Walmart Honors Shopping Cart Lady

We all have our pet peeves: the little things in life that annoy us. Some of us can’t stand people who drive too slowly, and some of us hate it when people chew their food loudly or cough into their hand. I happen to believe that people who don’t return their shopping carts to the carriage corrals are on par with murderers and arsonists.

Honestly, is there anything lazier? You can’t take 10 seconds to place your cart into the corral after you’ve loaded your groceries into your car? Every time I go to the supermarket, I see random carts all over the place, blocking parking spaces and lanes. I’ve even seen people bring their carts to the side of the carriage corral and leave it there because they’re too damn lazy to bring it a few more feet around to the corral’s opening. It drives me crazy.

So a round of applause to 70-year-old grandmother Sue Johnson of West Virginia, honored by Walmart recently for returning her cart to the corral during a massive rain and wind storm. She got free grocery pickup for a year and a trophy shaped like — you guessed it — a shopping cart.

Think of Sue the next time you don’t return your cart when it’s 70 degrees and sunny.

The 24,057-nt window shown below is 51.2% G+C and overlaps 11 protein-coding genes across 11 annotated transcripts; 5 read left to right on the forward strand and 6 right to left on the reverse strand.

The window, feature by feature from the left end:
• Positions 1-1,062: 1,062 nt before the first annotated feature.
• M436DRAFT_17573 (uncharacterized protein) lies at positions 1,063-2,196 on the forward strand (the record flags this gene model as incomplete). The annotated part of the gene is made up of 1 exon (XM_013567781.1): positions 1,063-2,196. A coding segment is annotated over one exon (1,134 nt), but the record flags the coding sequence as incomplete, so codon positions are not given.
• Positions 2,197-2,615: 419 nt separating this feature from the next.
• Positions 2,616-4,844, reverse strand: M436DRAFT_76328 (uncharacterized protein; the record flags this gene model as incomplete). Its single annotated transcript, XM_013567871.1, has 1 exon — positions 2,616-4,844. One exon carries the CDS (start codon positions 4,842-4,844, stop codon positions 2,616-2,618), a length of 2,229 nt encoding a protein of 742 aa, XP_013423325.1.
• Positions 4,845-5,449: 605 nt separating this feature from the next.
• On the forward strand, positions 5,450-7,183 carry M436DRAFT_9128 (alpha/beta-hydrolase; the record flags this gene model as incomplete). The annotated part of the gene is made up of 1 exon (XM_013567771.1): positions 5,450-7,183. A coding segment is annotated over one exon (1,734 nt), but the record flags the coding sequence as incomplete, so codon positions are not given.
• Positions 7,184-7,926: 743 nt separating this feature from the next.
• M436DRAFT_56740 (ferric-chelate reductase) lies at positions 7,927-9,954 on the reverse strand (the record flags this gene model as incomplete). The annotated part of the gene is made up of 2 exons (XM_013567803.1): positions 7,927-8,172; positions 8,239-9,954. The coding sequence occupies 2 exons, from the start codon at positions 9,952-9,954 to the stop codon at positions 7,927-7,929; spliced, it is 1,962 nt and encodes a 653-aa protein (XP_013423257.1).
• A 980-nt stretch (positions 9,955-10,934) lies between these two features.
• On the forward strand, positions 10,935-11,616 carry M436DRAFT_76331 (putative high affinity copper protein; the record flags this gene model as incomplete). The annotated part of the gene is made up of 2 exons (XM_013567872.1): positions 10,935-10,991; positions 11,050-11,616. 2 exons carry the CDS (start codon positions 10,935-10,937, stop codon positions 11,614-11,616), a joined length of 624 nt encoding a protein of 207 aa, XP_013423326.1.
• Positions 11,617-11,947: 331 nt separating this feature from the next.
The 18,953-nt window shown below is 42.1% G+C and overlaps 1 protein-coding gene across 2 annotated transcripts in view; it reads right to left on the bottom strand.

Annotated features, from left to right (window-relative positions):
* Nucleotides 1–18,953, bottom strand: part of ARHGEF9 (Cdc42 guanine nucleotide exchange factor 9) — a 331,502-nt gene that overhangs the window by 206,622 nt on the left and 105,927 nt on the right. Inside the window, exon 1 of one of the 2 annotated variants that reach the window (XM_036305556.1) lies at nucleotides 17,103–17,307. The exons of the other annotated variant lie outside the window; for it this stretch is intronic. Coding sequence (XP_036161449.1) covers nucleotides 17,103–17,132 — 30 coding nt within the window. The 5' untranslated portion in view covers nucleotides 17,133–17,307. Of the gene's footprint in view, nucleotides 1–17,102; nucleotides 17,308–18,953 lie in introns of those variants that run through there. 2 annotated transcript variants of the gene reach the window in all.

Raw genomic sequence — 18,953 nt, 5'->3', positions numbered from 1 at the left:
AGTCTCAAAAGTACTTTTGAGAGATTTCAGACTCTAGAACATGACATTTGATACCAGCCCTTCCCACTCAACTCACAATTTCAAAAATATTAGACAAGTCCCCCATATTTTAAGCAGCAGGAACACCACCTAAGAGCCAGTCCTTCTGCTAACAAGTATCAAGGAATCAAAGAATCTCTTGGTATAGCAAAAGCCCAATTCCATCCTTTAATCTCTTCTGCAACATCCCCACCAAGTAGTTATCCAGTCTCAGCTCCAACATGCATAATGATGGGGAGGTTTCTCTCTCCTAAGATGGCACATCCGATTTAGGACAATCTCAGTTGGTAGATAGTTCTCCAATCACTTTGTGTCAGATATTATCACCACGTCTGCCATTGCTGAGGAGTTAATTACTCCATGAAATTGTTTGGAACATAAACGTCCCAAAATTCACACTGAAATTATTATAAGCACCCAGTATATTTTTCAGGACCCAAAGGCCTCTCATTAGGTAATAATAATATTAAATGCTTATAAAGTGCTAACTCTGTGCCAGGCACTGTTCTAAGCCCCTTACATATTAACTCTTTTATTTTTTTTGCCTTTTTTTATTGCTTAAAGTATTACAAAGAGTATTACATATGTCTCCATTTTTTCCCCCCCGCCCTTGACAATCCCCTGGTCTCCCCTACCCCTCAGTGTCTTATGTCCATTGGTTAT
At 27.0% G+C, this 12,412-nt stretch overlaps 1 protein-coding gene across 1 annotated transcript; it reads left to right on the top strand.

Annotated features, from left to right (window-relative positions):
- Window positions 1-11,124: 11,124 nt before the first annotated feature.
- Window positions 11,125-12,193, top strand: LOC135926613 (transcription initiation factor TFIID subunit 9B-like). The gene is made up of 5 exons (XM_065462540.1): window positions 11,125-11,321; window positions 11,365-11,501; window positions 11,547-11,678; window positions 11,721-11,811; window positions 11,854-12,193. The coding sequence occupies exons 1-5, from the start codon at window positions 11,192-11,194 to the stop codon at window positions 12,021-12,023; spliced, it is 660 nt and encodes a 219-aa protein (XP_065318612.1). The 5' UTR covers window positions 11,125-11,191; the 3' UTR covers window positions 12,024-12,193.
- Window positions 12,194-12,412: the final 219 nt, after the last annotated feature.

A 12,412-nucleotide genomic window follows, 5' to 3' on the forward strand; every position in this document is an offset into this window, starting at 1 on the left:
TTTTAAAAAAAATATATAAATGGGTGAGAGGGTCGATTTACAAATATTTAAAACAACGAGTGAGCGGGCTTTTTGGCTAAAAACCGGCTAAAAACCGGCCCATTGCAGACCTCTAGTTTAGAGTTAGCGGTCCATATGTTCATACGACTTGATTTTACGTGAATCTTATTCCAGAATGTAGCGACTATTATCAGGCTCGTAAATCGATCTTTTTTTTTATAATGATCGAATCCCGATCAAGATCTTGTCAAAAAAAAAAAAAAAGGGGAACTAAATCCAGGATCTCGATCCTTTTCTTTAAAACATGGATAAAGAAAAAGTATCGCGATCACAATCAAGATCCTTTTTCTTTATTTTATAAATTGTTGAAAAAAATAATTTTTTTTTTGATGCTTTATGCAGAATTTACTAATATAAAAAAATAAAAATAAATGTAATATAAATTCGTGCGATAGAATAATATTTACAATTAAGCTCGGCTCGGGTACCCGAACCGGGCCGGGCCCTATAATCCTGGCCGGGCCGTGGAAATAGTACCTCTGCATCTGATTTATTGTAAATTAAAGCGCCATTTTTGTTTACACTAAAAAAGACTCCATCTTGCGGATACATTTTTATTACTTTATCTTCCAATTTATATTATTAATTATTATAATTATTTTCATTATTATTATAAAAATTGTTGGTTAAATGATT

The Cookie Cage

Box of Barnum's Animal Crackers, with the animals out of their cages.

(Nabisco)

Score one for PETA.

In 2016, the animal rights organization wrote a letter to Mondelez International, the owner of Nabisco, to get them to update the front of their animal cracker boxes so the animals are out of their cages. Seems like the company actually listened. The new boxes recently made their debut.

Sure, we can be happy that the animal cookies (come on, they’re more cookie than cracker) are now free from their cages, but you know that five minutes later that lion sank his teeth into the giraffe’s neck.

Hold the Mayo

Those damn millennials. They’re responsible for the destruction of everything. They’re destroying the cereal industry because they don’t want to clean their bowls; they don’t go to the movies because they’d rather binge-watch something on Netflix; and they shun going on dinner dates for some reason. They even hate napkins! How are they wiping their faces after they eat their avocado toast and kale salads? With their sleeves?

You can now add mayo to the list of things young people don’t bother with. Yes, they’re mayo-haters, which means they’re missing out on creamy potato salad and tuna fish sandwiches the way tuna fish sandwiches are supposed to be made. One of the reasons is because they don’t like the texture and they think it’s too disgusting to eat. They do know they’re not supposed to eat mayo like ice cream, right?